TOP STORY >> Iraqi airmen proud of C-130s
Associated Press Writer
When the U.S. government gave three C-130 cargo planes to the new Iraqi Air Force, Iraqi airmen celebrated by slaughtering sheep and marking the planes with blood.
The ceremony was repeated in November, when they flew a mission without a single American aboard, said Lt. Col. Mike Bauer, an Air Force officer who is involved in their training.
“I mean, we dunk somebody in water or drink champagne, and they do the sheep,” Bauer said by phone from Iraq.
Bauer is involved in the effort to build a small but functional Iraqi air force. It’s part of the larger goal of strengthening the Iraqi military to enable the withdrawal of U.S. troops.
At the core of the fledgling air force is the C-130. The chubby propeller-driven transport aircraft is the specialty of Little Rock Air Force Base in Jacksonville, which has played a key role in training Iraqi air crews.
Bauer said more than 28 people from the Jacksonville base have trained the airmen in Iraq. And last year, more than 55 Iraqis came to Arkansas for training in loading and flying the C-130, said Lt. Col. Tom Walker, who launched the training program here.
The Iraqi Air Force remains small: In addition to the C-130s, it has eight light reconnaissance aircraft and 21 helicopters, Lt. Col. Maureen Banavige wrote in an e-mail message.
Coming to Arkansas was a dramatic twist for the Iraqi airmen, all of whom had flown in Saddam Hussein’s Air Force, which was nearly wiped out by U.S.-led forces in the 1991 Gulf War.
Word-of-mouth recruiting helped build up the force. “It was a previous high-ranking (Iraqi) Air Force officer who knew them by name and called them personally and asked them to come back and be part of the new Iraqi Air Force,” Bauer said.
The youngest of the pilots is 39 and the youngest navigator is 37, relatively advanced ages because more than a decade of sanctions meant it was difficult to train new airmen, Bauer said.
In January 2005, the first group of pilots, navigators, flight engineers and loading specialists came to Arkansas, Walker said.
They received classroom training, flight-simulator training, and one flight in a C-130 before returning to Iraq. They also have been trained in Jordan.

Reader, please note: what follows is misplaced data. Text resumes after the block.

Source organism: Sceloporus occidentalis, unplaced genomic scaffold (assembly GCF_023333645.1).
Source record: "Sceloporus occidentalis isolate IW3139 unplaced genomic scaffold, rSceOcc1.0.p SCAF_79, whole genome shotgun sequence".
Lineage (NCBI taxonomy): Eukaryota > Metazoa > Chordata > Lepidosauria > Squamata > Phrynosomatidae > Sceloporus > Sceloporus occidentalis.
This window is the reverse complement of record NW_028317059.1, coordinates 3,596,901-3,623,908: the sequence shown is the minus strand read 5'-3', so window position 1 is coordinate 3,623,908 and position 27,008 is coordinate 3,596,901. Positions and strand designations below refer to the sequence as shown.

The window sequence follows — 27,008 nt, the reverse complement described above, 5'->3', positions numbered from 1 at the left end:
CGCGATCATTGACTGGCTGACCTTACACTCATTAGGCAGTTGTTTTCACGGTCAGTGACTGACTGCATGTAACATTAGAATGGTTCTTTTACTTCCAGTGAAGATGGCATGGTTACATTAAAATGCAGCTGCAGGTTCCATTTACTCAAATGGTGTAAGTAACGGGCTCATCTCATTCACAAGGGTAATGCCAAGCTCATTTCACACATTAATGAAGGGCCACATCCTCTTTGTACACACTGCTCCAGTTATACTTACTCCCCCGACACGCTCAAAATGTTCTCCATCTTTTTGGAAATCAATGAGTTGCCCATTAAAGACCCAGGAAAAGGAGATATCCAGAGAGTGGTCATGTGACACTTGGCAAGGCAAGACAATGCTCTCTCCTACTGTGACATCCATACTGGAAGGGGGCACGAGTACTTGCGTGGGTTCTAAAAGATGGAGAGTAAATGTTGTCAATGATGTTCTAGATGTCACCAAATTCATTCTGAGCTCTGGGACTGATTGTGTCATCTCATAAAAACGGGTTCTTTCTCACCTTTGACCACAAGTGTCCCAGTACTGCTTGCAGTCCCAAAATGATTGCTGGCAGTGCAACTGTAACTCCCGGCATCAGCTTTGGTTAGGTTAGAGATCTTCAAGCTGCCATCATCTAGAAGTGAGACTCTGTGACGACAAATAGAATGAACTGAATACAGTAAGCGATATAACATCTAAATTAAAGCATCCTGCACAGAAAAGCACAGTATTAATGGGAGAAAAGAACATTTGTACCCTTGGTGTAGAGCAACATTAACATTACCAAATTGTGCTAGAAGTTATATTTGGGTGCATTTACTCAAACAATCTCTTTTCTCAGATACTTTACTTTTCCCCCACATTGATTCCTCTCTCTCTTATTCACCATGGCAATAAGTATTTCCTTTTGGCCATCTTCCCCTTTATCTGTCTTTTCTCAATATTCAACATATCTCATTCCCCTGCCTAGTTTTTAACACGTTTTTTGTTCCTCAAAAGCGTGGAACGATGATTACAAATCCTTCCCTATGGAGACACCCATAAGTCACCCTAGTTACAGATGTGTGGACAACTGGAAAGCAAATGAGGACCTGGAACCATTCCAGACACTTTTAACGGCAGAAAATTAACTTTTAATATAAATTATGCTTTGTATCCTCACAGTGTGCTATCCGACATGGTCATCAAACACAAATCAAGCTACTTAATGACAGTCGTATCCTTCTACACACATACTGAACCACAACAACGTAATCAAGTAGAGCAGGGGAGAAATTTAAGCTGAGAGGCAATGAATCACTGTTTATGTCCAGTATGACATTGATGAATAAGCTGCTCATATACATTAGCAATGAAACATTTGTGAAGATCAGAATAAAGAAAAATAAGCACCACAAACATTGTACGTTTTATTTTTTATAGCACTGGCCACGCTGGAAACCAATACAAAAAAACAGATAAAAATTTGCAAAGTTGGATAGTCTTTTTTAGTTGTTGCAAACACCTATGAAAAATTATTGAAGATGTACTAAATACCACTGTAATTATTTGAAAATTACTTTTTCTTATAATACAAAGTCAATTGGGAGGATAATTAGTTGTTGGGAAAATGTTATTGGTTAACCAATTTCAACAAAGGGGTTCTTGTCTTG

An interpreter was on hand to help in Arkansas. Some of the Iraqis also spoke English well and were able to interpret for their peers, Walker said.
The program wasn’t publicized. Walker said there was concern that the Iraqis’ families might face retaliation for working with Americans if their names and faces appeared in the media.
But the Iraqis’ presence on the base wasn’t a secret, Walker said. The Leader reported about the Iraqis in February 2005.
“We certainly didn’t hide them in any way,” Walker said. “We took them downtown, toured the state Capitol, shopping facilities, whatever they wanted to see.”
Walker recalled taking two of the officers to see his 13-year-old’s ice hockey practice. He said he offered to take them out to dinner, but they declined. On the way home he stopped at a Sonic fast food drive-in to buy a snack for his son.
They commented that going out at night would be impossible in Baghdad. And they also noticed the ice cream on the menu, he said.
“And they got all excited and said ‘I’ve changed my mind. I will have ice cream,’” he said.
Training Iraqi military members in the United States is unusual, but not unprecedented.
Iraqis have been trained at military institutions across the United States since the 2003 U.S. invasion, including at Fort Leaven-worth, Kan., and Maxwell Air Force Base in Montgomery, Ala., said defense department spokes-man Lt. Col. Barry Venable.
Most of the training has focused on leadership. Venable wouldn’t give specific numbers of Iraqis trained.
“It’s a small number. They have more immediate needs over there than the institutional-type training that we can offer here,” he said. “It’s not cost-effective, either.”
Despite the sheep’s-blood ritual and other cultural differences, like occasional pauses for Muslim prayers, Bauer said the Iraqis have a lot in common with their American counterparts.
Today, the Iraqis continue to train in Baghdad alongside American airmen and have flown a variety of combat missions, including humanitarian missions as well as transporting dignitaries and combat troops, Bauer said.